How Does the Kentucky Dram Shop Act Work?
If you or a loved one is injured by someone intoxicated, you may have a cause of action against the business serving them alcohol. The state’s dram shop law has limits, but under the right circumstances, it may provide you with another party who can compensate you for your injuries.
Kentucky law states if someone who’s drunk injures you, they are primarily responsible. If that person is under the legal drinking age and a person or business holding a liquor license serves them alcohol, the license holder may also be liable for the harm done.
If the person is 21 years old or older, the license holder may be liable if they knew, or had reason to know, the person was intoxicated before they were served. Whether or not this customer was drunk isn’t the issue.
The issue is whether the person’s actions, speech, words, or behavior put the license holder (or their employees or agents) on notice they are intoxicated. If so, and they were served anyway, they may face liability for your injuries (along with the drunk person who injured you). If they stopped serving them, they wouldn’t be held liable.
The Big Picture
Personal injury cases are based on negligence law. Those cases require several questions to be answered:
- Did the defendant (the party sued) owe the plaintiff (the party filing the lawsuit) a legal duty of care? In these cases, did the defendant have a legal duty not to serve people who appeared intoxicated? As long as you’re a person the legislature intended to protect with the law (a fellow patron, another driver), the answer is yes
- If so, was that duty breached? Do the facts show those serving drinks saw or should’ve seen, signs that the person was intoxicated?
- Was that breach the factual and proximate (or legal) cause of the accident that caused your injuries? Did the drinks the person consume after they appeared drunk play a role in causing the accident? There may be situations where the answer is no. If there’s a multi-vehicle pile-up caused by someone else, and, although intoxicated, the person drove normally, the fact he struck your vehicle may not be the basis of a lawsuit
- If so, did you suffer damages (injuries and harm measured in dollars) as a result? If the accident was so minor you weren’t injured, and your vehicle wasn’t damaged, you have no case. If the other person is driving on the wrong side of the road, but you pull over in time to avoid a crash, you don’t have a case.
- Under Kentucky law, must the defendant compensate you? If the facts line up on your side, and we can prove that it’s more likely than not the dram shop law violations at least played a role in causing your accident, you should be awarded damages.
This is the basic framework we work with to build your case. If we can prove each element, you have a good case.
Facts Drive Dram Shop Cases
Evidence fuels personal injury cases. If there’s no evidence, or not enough, the claim, like a car without gas, won’t go anywhere. It may look nice, but it won’t do you any good. We find that evidence by investigating what happened, why, and who was involved.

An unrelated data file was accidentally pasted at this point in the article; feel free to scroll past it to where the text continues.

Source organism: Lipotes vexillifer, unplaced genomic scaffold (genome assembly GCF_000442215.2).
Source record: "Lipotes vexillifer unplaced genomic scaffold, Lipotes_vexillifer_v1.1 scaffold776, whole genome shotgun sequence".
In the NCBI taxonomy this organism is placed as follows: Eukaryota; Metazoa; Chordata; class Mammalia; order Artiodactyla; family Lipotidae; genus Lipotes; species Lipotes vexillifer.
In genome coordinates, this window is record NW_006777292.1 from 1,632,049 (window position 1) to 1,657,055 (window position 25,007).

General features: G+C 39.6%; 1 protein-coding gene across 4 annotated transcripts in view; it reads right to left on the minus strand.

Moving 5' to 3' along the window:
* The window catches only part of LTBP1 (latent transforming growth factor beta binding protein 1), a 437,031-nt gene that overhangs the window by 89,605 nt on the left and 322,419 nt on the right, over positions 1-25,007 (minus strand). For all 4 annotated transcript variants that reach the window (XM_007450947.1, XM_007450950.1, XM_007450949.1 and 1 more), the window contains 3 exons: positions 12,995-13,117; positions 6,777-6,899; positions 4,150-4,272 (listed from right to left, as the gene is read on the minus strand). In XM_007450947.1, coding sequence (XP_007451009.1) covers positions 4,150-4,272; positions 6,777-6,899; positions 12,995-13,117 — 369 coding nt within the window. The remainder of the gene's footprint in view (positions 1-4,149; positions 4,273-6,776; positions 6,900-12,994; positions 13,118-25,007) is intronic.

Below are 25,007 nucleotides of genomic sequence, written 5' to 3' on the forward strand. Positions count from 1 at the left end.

If there are enough facts to justify filing an insurance claim against a liquor license holder, we’ll do so. If we can’t negotiate a reasonable settlement, we’ll file a lawsuit against the liable parties. An essential part of the post-filing litigation process is discovery.
That’s when both parties discover more facts. It involves:
- Written questions (interrogatories)
- Requests for documents and information stored electronically (requests for production)
- Requests that the other party admit or deny submitted factual statements (request for admissions)
- Depositions where the parties and witnesses are asked questions that they must answer (unless there are grounds to object), under oath, by attorneys for both sides
Facts found during discovery could significantly weaken or strengthen a case. Depositions can give you valuable information and insight into how well a person may do as a witness at trial (if there is one). If the person’s answers, how they talk, and how they physically respond to questions may make them appear to be a strong, credible witness or one who’s not telling the truth.
Many of these cases boil down to: What did the defendant know, or should’ve known, when, and what did they do about it? Did the customer show signs they were intoxicated and should not be served? If so, were they served anyway?
The more substantial the evidence the customer appeared drunk but was sold drinks, the better your case. Before being served, how did they talk, act, and behave? Did they:
- Slur their speech?
- Talk too loudly or softly?
- Take a long time to answer questions or respond to a conversation?
- Appear depressed or to be having too good a time?
- Were they abusive, obnoxious, or mean?
- Could they walk normally, or did they lose their balance and stumble?
- Smell like alcohol?
- Overly emotional or affectionate?
If, given the circumstances, a reasonable person would believe the customer is intoxicated, were they served? Employees, fellow patrons, and the person accused of injuring you should be able to answer that question. If a credit or debit card paid for the drinks, there should be a receipt showing what the person bought and when.
Although each dram shop case is unique, these are usually the key disputed factual issues in a dram shop case.
Speak With An Experienced Dram Shop Act Lawyer
Our attorneys have decades of experience handling dram shop cases and can help you with this often complex legal matter. To discuss your possible dram shop liability claim with a knowledgeable Louisville lawyer, contact our law offices online or call us at 502-589-5600 or toll-free at 855-385-9532.